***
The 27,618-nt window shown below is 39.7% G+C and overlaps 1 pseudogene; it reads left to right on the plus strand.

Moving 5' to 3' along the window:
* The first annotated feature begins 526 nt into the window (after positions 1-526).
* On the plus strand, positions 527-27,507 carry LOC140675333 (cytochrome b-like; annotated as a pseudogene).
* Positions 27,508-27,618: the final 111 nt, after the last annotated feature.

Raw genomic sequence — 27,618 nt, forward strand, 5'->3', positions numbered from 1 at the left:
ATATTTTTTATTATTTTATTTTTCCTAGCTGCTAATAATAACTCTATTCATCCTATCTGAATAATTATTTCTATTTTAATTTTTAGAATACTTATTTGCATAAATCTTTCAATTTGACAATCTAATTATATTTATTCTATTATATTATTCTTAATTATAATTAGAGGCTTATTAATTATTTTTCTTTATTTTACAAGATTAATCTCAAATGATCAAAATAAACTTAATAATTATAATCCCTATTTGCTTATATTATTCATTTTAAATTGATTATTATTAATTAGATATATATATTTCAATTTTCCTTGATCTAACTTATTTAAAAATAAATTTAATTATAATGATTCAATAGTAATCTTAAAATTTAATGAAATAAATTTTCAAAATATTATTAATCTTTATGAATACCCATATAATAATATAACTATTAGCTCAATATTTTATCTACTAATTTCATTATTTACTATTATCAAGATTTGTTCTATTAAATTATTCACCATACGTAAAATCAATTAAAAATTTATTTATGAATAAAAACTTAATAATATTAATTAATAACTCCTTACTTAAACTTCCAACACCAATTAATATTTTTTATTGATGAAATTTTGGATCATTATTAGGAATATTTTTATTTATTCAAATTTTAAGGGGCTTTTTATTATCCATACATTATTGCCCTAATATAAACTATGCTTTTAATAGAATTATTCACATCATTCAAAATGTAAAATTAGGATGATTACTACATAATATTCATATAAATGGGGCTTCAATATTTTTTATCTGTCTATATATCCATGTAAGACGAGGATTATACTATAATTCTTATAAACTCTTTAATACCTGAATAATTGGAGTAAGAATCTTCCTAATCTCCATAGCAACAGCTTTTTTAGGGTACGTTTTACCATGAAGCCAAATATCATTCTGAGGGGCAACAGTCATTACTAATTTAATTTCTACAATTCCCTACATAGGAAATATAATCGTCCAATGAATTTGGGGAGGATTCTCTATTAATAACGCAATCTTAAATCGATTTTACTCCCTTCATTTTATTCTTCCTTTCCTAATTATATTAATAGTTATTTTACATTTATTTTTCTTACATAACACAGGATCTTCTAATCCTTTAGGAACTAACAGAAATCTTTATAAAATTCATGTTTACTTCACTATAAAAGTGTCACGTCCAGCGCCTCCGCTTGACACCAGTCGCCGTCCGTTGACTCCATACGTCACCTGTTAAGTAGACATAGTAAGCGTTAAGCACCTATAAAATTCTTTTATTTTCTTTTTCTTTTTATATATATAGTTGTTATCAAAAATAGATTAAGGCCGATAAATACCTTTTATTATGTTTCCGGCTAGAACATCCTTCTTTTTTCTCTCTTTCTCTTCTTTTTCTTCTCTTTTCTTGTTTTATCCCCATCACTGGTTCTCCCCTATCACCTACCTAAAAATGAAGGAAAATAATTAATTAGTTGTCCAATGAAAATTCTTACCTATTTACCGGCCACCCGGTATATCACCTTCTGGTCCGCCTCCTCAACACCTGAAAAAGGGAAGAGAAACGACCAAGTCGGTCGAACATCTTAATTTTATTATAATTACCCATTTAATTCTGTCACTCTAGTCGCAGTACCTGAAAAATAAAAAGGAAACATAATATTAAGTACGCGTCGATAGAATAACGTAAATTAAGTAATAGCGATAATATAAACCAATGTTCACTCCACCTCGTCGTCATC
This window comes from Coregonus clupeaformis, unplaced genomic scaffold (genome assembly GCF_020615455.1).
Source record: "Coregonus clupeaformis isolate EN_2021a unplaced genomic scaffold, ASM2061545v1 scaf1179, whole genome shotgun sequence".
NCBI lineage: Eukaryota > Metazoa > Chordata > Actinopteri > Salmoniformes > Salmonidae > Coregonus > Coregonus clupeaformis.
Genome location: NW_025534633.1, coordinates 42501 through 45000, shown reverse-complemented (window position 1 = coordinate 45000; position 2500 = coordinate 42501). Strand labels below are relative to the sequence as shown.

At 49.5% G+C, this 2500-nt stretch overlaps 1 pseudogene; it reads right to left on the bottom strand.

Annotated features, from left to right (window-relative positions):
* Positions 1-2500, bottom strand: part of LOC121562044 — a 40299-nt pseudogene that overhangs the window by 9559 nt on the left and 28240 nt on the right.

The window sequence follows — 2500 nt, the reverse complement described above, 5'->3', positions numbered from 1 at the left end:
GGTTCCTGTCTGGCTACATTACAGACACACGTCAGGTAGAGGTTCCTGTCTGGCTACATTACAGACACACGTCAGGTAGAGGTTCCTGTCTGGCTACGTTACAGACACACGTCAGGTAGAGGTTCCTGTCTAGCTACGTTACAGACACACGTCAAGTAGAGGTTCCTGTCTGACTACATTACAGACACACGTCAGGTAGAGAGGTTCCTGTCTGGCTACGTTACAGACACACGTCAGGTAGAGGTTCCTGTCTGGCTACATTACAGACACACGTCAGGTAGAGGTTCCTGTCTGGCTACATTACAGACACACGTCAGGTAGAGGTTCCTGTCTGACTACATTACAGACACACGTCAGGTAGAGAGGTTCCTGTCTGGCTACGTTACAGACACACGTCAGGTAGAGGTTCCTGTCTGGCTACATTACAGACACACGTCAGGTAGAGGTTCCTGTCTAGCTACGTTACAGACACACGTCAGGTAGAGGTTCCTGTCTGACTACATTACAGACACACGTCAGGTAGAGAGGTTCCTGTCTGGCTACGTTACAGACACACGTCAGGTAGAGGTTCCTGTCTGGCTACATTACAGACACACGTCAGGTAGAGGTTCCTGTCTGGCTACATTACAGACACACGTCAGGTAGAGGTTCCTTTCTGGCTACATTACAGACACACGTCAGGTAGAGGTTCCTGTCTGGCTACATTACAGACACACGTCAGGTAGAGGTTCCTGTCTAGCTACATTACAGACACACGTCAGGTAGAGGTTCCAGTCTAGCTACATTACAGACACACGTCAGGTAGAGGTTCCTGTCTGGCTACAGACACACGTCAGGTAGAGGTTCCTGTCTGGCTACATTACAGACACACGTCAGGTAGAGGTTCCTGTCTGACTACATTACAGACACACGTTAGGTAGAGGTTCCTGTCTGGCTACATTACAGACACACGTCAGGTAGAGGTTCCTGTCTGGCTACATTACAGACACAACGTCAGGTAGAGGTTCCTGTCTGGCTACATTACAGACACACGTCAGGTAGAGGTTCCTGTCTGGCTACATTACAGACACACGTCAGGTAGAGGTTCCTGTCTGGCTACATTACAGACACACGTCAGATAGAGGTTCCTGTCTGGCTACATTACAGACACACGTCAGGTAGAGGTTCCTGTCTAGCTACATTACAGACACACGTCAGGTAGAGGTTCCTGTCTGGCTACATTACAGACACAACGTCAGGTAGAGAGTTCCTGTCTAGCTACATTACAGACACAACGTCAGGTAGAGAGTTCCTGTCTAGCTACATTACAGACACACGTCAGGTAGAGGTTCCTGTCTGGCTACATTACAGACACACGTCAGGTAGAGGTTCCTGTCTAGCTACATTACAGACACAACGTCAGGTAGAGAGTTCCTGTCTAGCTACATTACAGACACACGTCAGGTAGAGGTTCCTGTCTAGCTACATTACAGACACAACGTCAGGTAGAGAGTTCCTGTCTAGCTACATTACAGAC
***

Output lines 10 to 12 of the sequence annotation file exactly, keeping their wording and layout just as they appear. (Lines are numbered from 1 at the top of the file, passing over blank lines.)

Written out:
NCBI lineage: Eukaryota > Metazoa > Chordata > Actinopteri > Salmoniformes > Salmonidae > Coregonus > Coregonus clupeaformis.
Genome location: NW_025534633.1, coordinates 42501 through 45000, shown reverse-complemented (window position 1 = coordinate 45000; position 2500 = coordinate 42501). Strand labels below are relative to the sequence as shown.

At 49.5% G+C, this 2500-nt stretch overlaps 1 pseudogene; it reads right to left on the bottom strand.